You don’t need to do Interaction Design from scratch.
Expert designers’ shared experience can be used to increase the quality of the User Interfaces that you design: collect, review, and apply the most useful Usability Heuristics to design your software better.
What is a heuristic?
Heuristics are general practical rules based on practice and experience rather than formal theory. A heuristic is an approach to problem-solving that works in practice but is not guaranteed to be perfect. You derive a heuristic from your experience with similar problems, you can’t be sure it will always work, but it worked so far.
Try (and learn) it until it works.
Trial-and-error is the most common heuristic when trying to solve a problem. Making several different attempts from different angles and alternative approaches should allow you to make errors leading to the eventual solution.
Heuristics and design: Usability heuristics
In Interaction Design, a usability heuristic principle guides how to design software products to make them usable.
Heuristics aim at giving directions to design more usable software tools rather than dictating prescriptions.
‘“Rule of thumb”: a man may beat his wife with a stick no wider than his thumb’.
(The embarrassing origin of a popular expression.)
How to design usable solutions using usability heuristics
Since they come from experience and are not prescriptive, the most popular usability heuristics originate from different schools of thought. Still, anybody tapping from their personal experience can create and adapt their set of heuristics.
Some of the most famous usability heuristics are the ones created by Nielsen Norman Group. They published the first version 15 years ago, and a few days ago, they updated that seminal article: 10 Usability Heuristics for User Interface Design.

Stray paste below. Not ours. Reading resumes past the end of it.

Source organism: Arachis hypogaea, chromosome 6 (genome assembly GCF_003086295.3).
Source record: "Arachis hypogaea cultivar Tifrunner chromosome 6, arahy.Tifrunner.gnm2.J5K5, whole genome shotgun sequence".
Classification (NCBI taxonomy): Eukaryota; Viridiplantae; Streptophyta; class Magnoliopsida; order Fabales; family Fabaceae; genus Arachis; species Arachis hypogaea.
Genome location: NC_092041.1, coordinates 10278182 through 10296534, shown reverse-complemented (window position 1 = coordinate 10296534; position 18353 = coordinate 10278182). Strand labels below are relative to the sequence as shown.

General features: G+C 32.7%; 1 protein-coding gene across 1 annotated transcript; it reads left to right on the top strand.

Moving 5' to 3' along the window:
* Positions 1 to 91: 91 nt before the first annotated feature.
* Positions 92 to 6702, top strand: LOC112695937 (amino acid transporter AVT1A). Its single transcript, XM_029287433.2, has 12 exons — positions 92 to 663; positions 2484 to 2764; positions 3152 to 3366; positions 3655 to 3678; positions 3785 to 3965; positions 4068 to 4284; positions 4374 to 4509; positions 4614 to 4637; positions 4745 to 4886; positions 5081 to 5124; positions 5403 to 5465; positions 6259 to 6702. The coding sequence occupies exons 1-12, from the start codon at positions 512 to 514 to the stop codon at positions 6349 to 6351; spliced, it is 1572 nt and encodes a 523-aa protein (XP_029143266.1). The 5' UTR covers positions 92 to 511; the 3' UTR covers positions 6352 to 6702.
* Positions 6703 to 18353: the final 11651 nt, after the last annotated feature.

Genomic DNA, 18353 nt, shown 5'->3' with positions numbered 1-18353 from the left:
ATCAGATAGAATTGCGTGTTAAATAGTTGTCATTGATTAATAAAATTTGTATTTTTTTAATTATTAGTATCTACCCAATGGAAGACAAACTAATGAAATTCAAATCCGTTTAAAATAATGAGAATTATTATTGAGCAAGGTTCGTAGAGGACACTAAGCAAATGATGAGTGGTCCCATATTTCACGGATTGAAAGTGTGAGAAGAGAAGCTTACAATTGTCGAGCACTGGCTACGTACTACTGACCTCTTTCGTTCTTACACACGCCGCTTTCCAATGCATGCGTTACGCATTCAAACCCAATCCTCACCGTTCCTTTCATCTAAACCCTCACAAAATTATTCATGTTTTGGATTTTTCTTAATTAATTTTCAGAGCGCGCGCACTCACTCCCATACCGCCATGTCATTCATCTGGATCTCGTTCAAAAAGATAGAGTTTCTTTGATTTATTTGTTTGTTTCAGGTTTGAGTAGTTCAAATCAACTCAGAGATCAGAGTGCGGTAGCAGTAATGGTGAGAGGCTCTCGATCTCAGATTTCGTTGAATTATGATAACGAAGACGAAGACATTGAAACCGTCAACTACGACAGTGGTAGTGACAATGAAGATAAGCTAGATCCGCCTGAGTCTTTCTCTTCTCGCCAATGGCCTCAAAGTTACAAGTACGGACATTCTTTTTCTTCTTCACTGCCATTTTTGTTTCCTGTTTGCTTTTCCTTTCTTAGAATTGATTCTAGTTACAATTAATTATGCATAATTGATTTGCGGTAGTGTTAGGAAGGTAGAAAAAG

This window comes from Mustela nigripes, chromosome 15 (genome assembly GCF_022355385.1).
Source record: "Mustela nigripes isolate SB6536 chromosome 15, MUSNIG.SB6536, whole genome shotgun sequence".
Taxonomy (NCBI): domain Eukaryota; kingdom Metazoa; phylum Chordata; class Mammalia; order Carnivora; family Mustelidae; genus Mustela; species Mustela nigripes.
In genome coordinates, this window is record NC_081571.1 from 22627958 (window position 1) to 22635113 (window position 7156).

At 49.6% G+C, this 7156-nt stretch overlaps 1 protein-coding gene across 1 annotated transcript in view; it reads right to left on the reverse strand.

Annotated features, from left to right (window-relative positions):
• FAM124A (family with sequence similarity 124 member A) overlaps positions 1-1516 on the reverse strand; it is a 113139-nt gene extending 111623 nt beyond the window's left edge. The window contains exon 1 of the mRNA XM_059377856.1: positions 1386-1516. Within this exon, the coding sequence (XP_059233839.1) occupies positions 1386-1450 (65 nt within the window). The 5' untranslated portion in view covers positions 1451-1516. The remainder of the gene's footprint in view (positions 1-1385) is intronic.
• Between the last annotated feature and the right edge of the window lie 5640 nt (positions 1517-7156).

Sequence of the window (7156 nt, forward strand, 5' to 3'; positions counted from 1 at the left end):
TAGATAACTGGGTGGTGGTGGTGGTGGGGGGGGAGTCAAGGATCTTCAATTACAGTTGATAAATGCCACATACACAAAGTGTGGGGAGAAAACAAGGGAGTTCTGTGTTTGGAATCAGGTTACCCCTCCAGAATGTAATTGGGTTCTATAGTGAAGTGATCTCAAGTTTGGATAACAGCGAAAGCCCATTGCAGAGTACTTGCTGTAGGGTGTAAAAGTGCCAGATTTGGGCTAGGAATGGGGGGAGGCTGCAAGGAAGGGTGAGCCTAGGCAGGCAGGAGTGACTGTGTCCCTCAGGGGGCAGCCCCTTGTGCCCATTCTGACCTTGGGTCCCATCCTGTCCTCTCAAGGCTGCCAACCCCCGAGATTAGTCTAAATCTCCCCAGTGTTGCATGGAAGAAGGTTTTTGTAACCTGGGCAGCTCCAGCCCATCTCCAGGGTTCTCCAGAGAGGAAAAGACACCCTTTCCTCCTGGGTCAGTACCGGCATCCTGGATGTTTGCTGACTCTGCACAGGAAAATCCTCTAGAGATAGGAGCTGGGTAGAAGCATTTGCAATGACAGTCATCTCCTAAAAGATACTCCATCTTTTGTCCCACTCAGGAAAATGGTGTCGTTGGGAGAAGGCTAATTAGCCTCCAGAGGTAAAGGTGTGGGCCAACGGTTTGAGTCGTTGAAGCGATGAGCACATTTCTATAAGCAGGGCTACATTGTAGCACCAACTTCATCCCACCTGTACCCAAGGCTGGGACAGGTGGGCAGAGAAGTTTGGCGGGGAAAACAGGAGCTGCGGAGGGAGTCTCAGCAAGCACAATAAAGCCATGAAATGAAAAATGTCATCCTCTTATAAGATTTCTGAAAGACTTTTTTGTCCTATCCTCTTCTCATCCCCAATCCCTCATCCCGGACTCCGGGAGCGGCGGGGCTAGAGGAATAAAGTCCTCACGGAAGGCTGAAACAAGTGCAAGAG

The Nielsen Norman Usability Heuristics for User Interface Design
It’s advantageous to keep these in mind when designing a User Interface, but I find it even more useful to collect real-life examples showing how they are used or violated.
For now, let’s have an entirely useless list of Usability Heuristics you could find at the source:
- Visibility of system status
- Match between system and the real world
- User control and freedom
- Consistency and standards
- Error prevention
- Recognition rather than recall
- Flexibility and efficiency of use
- Aesthetic and minimalist design
- Help users recognize, diagnose, and recover from errors
- Help and documentation
Let’s see if I will ever dare to go deeper in each of them to link my elucubrations in the previous list. I like risk.
You can improve your User Interface Design by checking it against usability heuristics carefully selected, adapted, and integrated according to the context of use.